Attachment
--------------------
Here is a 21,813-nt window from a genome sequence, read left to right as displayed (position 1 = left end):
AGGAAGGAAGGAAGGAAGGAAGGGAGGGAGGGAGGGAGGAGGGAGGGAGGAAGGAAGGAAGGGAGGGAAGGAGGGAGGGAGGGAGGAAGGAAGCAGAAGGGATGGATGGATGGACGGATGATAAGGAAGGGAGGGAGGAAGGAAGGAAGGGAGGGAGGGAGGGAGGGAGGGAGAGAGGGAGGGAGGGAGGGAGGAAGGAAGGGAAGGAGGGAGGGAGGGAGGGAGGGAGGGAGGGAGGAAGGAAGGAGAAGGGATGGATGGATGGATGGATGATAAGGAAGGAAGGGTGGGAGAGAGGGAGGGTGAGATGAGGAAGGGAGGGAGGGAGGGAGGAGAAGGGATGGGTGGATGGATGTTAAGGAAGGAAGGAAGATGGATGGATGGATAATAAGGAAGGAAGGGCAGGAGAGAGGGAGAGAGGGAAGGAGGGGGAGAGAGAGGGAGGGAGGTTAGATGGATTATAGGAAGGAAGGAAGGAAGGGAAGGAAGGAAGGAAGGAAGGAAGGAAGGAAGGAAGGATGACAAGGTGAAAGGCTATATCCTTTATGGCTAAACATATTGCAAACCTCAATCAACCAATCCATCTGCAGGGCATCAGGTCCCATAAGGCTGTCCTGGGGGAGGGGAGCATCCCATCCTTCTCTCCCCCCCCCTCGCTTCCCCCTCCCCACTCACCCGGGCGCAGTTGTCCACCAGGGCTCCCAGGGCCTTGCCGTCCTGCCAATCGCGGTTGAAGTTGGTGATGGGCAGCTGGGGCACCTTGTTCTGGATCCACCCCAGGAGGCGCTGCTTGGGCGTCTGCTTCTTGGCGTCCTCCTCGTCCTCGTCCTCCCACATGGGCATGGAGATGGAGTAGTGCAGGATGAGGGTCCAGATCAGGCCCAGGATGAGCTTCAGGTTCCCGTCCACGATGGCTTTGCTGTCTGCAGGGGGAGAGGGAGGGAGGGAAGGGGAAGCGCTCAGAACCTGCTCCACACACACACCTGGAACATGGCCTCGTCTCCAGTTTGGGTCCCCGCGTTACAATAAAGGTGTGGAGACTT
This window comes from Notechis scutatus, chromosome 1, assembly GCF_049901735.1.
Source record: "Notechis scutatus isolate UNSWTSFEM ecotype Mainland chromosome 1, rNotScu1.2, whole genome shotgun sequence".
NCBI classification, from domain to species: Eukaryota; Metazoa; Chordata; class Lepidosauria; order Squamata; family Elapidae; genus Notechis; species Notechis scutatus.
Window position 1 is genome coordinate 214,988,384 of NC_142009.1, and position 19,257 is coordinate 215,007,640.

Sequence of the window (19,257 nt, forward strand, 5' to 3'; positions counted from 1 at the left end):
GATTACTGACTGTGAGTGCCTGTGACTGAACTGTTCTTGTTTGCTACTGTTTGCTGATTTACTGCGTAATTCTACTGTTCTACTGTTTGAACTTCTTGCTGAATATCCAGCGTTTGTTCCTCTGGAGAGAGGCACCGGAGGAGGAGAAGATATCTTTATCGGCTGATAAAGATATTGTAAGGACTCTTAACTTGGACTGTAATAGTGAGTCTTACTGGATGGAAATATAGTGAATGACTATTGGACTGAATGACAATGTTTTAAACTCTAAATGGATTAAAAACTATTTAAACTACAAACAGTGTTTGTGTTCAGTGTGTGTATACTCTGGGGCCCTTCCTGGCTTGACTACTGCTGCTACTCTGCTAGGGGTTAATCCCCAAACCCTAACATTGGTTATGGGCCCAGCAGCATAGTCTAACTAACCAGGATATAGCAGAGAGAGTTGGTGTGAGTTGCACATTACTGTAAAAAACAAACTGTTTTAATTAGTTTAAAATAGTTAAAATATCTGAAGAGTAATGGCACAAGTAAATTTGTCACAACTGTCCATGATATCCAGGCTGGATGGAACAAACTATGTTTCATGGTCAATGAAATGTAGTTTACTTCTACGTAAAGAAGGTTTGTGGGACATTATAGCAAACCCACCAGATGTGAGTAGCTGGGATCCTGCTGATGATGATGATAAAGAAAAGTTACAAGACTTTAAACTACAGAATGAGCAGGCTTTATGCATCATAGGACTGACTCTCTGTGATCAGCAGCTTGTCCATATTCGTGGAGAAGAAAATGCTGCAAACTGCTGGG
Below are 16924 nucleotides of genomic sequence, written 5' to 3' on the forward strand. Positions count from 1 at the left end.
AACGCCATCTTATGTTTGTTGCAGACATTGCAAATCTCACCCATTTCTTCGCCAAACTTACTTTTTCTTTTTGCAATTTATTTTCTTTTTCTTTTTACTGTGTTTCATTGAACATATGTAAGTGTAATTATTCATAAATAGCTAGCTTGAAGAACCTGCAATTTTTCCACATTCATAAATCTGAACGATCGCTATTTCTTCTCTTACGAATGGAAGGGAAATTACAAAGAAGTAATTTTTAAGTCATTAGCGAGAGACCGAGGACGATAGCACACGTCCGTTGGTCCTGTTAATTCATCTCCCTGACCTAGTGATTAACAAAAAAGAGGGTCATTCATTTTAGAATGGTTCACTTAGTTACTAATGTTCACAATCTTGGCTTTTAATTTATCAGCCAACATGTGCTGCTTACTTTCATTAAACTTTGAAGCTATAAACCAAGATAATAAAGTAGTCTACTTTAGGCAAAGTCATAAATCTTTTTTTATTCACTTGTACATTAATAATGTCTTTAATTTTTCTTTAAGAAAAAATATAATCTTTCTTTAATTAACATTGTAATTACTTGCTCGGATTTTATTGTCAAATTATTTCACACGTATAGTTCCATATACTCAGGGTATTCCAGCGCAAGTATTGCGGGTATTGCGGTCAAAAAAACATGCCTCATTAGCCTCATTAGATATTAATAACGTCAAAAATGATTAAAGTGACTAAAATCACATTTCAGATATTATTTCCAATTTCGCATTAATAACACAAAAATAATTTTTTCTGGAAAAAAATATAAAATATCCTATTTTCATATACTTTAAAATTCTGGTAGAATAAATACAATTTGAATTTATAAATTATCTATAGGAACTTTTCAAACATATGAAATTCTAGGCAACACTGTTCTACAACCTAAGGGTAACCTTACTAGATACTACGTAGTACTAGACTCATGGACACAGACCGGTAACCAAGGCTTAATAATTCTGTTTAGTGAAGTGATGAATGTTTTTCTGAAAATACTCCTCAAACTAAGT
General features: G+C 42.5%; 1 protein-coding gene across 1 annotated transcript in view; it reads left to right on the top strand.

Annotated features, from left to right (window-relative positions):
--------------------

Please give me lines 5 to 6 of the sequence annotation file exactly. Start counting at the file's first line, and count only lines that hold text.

NCBI classification, from domain to species: Eukaryota; Metazoa; Chordata; class Lepidosauria; order Squamata; family Elapidae; genus Notechis; species Notechis scutatus.
Window position 1 is genome coordinate 214,988,384 of NC_142009.1, and position 19,257 is coordinate 215,007,640.